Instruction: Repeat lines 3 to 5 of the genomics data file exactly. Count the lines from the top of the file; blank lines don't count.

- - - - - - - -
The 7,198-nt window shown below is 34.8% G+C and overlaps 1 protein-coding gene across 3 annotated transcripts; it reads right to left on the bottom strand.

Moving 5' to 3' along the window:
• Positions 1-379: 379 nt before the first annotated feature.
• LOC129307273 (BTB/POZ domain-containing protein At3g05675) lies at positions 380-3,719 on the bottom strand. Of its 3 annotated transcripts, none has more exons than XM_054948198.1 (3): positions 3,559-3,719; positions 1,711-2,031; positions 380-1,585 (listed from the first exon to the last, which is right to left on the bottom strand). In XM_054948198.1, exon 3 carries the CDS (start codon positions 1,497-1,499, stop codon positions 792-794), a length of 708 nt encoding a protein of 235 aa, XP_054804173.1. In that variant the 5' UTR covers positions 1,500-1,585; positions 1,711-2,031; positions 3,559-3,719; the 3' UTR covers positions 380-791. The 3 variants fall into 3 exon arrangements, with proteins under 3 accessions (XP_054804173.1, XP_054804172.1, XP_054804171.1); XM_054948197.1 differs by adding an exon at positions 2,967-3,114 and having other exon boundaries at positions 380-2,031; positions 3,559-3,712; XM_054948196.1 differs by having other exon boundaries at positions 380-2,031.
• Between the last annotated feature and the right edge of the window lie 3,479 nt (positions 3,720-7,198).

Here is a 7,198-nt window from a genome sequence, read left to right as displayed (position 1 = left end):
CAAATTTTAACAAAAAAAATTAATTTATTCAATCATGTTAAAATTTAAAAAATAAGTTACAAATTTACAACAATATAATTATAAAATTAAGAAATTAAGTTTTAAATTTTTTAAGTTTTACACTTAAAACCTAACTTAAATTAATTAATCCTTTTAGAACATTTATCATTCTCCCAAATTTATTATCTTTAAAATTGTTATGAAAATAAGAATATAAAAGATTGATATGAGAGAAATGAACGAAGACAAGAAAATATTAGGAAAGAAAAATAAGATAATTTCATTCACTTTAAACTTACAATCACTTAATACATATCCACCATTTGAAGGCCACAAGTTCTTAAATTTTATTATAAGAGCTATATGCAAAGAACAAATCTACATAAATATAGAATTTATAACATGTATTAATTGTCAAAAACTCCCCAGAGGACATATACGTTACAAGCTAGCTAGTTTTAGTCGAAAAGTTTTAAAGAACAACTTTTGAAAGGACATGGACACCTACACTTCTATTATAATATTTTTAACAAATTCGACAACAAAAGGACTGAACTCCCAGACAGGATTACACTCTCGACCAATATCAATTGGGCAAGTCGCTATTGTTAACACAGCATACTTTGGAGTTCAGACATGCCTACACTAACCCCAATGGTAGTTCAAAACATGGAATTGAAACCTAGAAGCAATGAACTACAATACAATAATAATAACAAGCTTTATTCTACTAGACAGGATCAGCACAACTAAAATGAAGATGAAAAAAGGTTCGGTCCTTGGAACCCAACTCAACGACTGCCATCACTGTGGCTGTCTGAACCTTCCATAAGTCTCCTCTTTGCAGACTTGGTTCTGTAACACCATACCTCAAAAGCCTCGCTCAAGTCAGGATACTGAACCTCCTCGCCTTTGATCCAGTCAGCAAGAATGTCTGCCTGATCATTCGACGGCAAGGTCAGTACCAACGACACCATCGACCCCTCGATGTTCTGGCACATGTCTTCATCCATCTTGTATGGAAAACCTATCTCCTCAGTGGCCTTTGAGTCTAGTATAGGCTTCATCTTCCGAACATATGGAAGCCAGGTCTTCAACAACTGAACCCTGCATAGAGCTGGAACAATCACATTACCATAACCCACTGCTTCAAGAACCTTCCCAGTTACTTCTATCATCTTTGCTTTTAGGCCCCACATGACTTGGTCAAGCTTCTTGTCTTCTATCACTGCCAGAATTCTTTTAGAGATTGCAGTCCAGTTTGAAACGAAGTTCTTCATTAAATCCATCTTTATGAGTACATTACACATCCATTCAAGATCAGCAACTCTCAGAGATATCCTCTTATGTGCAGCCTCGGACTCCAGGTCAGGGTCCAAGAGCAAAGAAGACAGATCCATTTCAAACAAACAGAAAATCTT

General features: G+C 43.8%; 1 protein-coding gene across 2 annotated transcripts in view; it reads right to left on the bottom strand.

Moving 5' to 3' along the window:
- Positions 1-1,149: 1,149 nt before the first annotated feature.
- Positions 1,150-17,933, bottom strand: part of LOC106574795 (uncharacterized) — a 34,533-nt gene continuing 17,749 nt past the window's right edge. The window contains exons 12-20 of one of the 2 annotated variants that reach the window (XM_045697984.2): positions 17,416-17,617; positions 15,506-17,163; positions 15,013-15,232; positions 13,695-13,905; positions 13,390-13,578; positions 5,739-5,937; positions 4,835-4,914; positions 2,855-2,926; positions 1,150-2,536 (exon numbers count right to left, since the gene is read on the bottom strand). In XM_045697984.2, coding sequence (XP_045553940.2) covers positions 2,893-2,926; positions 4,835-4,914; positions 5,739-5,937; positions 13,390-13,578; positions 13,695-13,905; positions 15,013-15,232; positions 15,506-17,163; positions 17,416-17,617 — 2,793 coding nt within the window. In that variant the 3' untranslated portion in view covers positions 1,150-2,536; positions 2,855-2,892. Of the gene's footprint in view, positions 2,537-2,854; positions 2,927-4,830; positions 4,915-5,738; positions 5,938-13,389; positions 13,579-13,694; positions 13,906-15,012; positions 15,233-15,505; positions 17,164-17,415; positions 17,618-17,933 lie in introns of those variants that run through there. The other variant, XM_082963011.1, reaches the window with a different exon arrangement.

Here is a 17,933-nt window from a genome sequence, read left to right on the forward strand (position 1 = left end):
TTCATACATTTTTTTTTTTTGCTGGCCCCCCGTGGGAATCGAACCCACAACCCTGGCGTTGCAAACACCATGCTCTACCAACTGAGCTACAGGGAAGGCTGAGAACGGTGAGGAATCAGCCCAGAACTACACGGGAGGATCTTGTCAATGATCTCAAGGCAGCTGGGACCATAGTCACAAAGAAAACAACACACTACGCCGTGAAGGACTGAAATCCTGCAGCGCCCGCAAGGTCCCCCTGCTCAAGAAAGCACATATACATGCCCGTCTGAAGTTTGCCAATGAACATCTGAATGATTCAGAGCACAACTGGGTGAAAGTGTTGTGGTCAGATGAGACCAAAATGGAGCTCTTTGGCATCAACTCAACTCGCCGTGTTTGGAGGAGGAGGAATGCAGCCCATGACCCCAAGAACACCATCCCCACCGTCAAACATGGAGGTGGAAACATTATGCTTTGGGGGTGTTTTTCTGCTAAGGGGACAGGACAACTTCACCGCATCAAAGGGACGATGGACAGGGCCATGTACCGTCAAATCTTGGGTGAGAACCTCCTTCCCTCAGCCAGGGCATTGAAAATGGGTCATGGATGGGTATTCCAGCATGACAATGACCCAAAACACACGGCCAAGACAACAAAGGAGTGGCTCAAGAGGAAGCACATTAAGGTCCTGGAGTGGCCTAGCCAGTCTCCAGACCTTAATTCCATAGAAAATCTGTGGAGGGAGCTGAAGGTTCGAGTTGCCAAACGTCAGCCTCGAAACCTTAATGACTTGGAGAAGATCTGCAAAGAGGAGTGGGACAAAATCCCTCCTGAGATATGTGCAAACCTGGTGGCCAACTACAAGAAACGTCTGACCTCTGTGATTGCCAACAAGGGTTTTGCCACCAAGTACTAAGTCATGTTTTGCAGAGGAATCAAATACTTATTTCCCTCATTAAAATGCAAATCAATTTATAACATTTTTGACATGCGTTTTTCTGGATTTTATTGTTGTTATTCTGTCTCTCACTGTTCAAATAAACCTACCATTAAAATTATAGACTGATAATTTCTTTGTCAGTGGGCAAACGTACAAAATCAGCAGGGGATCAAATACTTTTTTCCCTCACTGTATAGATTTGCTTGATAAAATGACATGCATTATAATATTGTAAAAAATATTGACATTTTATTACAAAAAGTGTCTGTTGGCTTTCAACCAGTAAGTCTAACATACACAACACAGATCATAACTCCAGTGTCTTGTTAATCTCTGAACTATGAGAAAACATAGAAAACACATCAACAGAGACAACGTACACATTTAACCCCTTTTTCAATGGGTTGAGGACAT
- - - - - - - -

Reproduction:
• Positions 1-379: 379 nt before the first annotated feature.
• LOC129307273 (BTB/POZ domain-containing protein At3g05675) lies at positions 380-3,719 on the bottom strand. Of its 3 annotated transcripts, none has more exons than XM_054948198.1 (3): positions 3,559-3,719; positions 1,711-2,031; positions 380-1,585 (listed from the first exon to the last, which is right to left on the bottom strand). In XM_054948198.1, exon 3 carries the CDS (start codon positions 1,497-1,499, stop codon positions 792-794), a length of 708 nt encoding a protein of 235 aa, XP_054804173.1. In that variant the 5' UTR covers positions 1,500-1,585; positions 1,711-2,031; positions 3,559-3,719; the 3' UTR covers positions 380-791. The 3 variants fall into 3 exon arrangements, with proteins under 3 accessions (XP_054804173.1, XP_054804172.1, XP_054804171.1); XM_054948197.1 differs by adding an exon at positions 2,967-3,114 and having other exon boundaries at positions 380-2,031; positions 3,559-3,712; XM_054948196.1 differs by having other exon boundaries at positions 380-2,031.
• Between the last annotated feature and the right edge of the window lie 3,479 nt (positions 3,720-7,198).